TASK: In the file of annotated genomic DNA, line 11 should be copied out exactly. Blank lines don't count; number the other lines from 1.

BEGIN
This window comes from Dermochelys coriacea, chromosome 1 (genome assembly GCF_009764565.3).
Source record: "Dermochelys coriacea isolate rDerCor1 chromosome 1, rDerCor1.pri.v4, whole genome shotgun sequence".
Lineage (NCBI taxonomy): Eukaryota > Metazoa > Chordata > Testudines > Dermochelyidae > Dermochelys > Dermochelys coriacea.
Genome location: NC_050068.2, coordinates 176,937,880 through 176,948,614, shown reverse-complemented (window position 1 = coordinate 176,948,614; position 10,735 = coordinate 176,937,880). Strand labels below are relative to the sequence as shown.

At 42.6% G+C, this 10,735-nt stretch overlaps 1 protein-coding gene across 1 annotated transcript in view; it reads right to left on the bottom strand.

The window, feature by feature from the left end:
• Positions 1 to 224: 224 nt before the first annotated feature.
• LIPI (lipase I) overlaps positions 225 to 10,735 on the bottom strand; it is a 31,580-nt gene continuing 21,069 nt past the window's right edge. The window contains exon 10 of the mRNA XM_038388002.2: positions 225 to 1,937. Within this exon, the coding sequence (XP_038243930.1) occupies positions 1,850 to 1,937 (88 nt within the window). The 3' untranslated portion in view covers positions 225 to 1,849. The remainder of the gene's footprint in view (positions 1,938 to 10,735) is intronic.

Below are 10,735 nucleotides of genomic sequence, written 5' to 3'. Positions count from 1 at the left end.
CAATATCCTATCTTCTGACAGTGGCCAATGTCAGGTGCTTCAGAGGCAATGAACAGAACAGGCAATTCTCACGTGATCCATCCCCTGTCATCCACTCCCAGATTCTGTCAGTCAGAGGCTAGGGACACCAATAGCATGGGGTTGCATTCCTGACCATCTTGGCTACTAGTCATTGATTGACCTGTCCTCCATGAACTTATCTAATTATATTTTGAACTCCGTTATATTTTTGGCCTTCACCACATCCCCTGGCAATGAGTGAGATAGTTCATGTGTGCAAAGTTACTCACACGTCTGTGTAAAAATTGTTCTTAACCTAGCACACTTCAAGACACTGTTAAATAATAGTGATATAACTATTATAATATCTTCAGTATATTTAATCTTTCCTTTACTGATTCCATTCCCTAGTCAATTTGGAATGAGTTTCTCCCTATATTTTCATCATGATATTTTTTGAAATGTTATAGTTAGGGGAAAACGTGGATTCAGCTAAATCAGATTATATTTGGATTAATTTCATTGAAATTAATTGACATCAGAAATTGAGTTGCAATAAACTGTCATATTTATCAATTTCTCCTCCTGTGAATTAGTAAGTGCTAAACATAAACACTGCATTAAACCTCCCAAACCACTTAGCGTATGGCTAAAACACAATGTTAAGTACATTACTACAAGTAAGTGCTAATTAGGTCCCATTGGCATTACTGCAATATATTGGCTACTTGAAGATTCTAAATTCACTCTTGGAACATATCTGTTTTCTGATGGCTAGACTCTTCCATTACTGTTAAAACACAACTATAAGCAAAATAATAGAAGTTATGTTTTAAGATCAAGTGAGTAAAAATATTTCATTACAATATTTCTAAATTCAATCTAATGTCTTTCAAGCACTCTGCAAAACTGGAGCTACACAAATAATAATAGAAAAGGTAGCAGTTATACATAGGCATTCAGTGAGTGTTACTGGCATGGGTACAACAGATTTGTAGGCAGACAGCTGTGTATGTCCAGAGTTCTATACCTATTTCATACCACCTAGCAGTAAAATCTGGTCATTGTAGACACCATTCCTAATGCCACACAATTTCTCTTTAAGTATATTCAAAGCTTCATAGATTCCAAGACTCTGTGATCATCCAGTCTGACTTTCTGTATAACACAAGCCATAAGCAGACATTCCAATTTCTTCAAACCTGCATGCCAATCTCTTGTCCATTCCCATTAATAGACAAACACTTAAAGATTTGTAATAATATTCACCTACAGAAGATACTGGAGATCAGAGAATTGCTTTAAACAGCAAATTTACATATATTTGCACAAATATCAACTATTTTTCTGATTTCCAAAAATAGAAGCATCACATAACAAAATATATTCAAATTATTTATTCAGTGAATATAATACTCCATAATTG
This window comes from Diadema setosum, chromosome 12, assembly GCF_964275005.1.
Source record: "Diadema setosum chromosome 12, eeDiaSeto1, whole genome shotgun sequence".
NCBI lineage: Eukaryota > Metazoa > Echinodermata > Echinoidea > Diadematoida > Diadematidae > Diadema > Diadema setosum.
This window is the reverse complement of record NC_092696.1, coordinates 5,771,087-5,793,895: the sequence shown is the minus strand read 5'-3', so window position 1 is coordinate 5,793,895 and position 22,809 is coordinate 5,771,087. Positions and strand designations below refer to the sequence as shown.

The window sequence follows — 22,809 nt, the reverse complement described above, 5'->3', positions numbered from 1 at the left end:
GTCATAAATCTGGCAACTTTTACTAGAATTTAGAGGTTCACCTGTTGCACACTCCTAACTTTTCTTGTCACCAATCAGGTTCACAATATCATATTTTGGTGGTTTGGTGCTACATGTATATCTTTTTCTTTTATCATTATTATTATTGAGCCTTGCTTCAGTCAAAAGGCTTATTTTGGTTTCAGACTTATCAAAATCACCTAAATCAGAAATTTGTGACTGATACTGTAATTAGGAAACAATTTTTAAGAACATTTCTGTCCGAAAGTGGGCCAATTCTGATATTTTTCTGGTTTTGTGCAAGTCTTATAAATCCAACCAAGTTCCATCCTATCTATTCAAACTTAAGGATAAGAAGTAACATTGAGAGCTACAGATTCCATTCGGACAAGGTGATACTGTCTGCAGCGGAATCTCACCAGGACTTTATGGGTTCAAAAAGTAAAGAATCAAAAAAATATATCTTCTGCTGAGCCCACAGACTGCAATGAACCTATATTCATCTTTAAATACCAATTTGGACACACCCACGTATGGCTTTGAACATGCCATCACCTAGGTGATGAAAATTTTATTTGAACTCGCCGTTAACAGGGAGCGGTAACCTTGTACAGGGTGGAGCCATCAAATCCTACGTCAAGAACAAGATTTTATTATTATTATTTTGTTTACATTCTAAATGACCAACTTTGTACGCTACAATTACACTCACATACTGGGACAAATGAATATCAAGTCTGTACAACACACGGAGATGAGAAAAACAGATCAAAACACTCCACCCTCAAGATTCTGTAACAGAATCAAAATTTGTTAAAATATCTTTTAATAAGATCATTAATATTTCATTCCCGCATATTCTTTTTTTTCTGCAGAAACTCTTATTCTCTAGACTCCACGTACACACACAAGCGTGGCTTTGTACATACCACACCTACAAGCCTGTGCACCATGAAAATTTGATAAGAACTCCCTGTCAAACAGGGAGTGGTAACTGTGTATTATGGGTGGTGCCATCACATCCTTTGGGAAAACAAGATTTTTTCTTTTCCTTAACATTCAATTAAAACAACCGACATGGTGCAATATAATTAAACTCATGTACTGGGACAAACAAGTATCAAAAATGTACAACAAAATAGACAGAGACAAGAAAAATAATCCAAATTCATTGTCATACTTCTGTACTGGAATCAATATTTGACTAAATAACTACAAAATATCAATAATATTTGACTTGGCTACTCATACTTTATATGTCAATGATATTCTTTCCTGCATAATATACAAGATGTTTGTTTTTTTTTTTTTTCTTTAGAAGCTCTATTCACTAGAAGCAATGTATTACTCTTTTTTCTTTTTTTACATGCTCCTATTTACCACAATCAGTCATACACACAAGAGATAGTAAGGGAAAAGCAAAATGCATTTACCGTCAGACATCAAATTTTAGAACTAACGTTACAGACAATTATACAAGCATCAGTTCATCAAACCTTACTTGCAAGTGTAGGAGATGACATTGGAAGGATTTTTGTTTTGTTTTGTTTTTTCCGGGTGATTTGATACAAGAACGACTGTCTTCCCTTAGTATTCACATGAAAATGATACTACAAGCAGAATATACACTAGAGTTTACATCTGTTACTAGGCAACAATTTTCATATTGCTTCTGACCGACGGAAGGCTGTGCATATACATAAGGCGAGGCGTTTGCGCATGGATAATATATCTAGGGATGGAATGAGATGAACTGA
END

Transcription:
This window comes from Diadema setosum, chromosome 12, assembly GCF_964275005.1.